Stabenow: Union-made EV tax credits are dead in Democrats' climate bill

Riley Beggin
The Detroit News

Washington — A controversial proposal that would have given consumers a $4,500 discount on domestic, union-made electric vehicles is officially off the table, Sen. Debbie Stabenow, D-Lansing, confirmed Wednesday to The Detroit News. 

Sen. Joe Manchin, a centrist Democrat from West Virginia who wields vast influence over his party's legislative priorities, has been publicly skeptical of the added tax credit  for months.

On Tuesday, he told Bloomberg that the union provision is "gone" from the pared-down climate package he is negotiating with Senate Majority Leader Chuck Schumer, D-N.Y., and other top Democrats.

Senator Debbie Stabenow sits during an outdoor service held at Greater Grace Temple, Sunday, Oct. 17, 2021 in Detroit.

"We know where (Manchin) stands on the union issue, which means we're not going to be successful there. We're not going to be able to do it," Stabenow said in an interview Wednesday at the U.S. Capitol. 

The policy written by Stabenow and Democratic Rep. Dan Kildee of Flint Township originally would have raised an existing federal tax credit for electric vehicles from $7,500 to up to $12,500, including the $4,500 incentive to buy vehicles assembled in a union facility and $500 for vehicles with a battery manufactured in the U.S. 

It also would have eliminated a 200,000-vehicle-per-manufacturer cap that General Motors Co. and Tesla Inc. have already met, and which Toyota Motor Corp. is soon to hit. GM, Toyota, Ford Motor Co. and Stellantis NV wrote a joint letter to congressional leaders last week urging them to lift the cap in Democrats' package. 

Stabenow declined to say where Manchin stands on lifting the cap, saying it's not "helpful at this point" in negotiations.

"I certainly hope" the rest of the proposal survives, she added. "It's critically needed as part of the effort to support more EV purchases."

Brian Willis, a spokesperson for the Zero Emission Transportation Association, which advocates for policies to accelerate EV sales, also said that the policymakers are currently only considering lifting the 200,000-vehicle cap, not the $5,000 in additional credits.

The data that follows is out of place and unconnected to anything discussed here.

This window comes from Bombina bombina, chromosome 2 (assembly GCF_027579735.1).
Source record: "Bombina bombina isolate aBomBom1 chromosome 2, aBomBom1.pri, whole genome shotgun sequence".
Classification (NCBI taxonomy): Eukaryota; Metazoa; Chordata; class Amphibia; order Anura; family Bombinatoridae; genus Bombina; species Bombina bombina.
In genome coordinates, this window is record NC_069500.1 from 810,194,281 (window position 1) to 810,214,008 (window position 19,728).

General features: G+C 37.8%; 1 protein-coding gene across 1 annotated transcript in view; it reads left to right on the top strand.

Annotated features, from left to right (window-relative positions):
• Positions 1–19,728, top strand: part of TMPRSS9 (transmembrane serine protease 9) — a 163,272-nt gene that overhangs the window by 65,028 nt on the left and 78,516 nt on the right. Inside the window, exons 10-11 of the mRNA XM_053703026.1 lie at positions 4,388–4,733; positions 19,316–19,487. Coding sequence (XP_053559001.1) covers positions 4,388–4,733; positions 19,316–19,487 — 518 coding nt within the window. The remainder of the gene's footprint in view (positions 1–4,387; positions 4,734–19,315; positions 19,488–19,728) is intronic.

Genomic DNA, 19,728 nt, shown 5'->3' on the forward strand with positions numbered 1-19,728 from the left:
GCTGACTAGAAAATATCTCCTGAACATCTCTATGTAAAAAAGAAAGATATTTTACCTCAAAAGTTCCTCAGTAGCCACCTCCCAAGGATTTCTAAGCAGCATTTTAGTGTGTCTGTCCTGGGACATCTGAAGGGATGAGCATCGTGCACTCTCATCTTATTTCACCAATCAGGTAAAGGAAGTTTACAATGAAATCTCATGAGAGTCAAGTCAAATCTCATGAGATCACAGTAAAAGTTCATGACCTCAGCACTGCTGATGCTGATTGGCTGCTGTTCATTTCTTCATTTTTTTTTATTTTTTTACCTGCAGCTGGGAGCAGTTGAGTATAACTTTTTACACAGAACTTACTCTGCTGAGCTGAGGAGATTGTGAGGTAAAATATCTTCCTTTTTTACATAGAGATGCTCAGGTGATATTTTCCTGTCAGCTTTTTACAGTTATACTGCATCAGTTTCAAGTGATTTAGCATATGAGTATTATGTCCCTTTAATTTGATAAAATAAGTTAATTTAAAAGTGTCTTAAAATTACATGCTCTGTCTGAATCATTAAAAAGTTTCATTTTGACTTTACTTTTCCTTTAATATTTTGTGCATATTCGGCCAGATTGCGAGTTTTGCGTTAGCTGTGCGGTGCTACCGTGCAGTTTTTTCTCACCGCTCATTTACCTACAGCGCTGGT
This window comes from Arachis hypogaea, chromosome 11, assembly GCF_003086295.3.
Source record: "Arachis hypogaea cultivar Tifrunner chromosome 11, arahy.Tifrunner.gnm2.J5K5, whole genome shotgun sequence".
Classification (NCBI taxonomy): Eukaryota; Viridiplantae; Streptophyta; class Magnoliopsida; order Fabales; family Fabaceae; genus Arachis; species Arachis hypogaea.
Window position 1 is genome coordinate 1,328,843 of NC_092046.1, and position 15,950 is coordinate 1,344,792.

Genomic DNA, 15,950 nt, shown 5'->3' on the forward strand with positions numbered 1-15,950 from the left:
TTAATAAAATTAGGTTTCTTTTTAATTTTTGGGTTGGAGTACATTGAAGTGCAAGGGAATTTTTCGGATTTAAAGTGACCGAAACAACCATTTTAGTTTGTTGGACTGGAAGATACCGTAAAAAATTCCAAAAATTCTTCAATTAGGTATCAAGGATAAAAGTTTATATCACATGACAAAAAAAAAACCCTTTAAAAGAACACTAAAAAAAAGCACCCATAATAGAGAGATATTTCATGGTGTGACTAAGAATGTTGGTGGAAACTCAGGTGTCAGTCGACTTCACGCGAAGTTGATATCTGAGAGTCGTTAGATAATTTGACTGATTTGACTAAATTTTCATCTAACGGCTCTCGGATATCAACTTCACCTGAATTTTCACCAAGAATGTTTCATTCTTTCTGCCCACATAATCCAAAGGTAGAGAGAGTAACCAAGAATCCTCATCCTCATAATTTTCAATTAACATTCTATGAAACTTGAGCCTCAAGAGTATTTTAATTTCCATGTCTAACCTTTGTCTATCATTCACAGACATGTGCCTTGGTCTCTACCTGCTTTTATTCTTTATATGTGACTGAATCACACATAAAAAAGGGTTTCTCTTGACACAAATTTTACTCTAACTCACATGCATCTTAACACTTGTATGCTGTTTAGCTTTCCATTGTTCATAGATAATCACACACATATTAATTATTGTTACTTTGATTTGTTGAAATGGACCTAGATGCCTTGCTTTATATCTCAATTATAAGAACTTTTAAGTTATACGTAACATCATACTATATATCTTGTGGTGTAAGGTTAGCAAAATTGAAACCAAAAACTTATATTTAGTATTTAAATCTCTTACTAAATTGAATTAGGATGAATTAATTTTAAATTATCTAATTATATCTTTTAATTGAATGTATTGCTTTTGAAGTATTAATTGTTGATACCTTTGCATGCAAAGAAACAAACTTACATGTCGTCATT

Manchin's office did not respond to a request for comment Wednesday. Senate Democrats are attempting to reach a compromise on a thinned-out version of President Joe Biden's climate package that Manchin declared dead at the end of last year. Leaders are hoping to strike a deal before a monthlong recess begins on Aug. 8. 

Electrified vehicles made up less than 10% of all new car sales in 2021, according to Cox Automotive. But they're rapidly growing in market share, and auto consulting firm AlixPartners estimated Wednesday that EV sales will reach 33% worldwide by 2028. 

Supporters of the original proposal — which included Stabenow and Kildee as well as Biden, the United Auto Workers union and environmental groups — argued the expanded credit is needed to make EVs affordable for more people and to accelerate sales with the goal of cutting emissions. 

Sen. Joe Manchin, D-W.Va., speaks on Capitol Hill, Thursday, March 3, 2022.

But Manchin has called the proposal "ludicrous," argued it picks "winners and losers" among the automakers, and raised concerns that the EV supply chain is overly dependent on other countries, including China. Republican members have voiced similar concerns, saying EV proposals would largely benefit wealthy Americans who can afford luxury vehicles. 

The credit would have been limited to sedans under $55,000, SUVs under $69,000 and pickup trucks under $74,000. On average, the price of a new vehicle is $46,526 and a new EV is $65,000, according to estimates by Kelley Blue Book. 

Tesla Inc. and major foreign automakers building vehicles in the U.S. have publicly opposed the union provision, including Honda Motor Co., BMW AG, Hyundai Motor Co., Nissan Motor Corp., Volkswagen AG and Toyota Motor Corp.

And major trading partners such as Canada and the European Union raised concerns that the leg up for domestic production would discriminate against EVs produced in their countries, harm the international auto supply chain and, in Canada's case, violate the U.S.-Mexico-Canada trade agreement. 

Canadian Prime Minister Justin Trudeau visited the White House in November to lobby against the proposed credit and reportedly failed to change Biden's mind on the issue.

Twitter: @rbeggin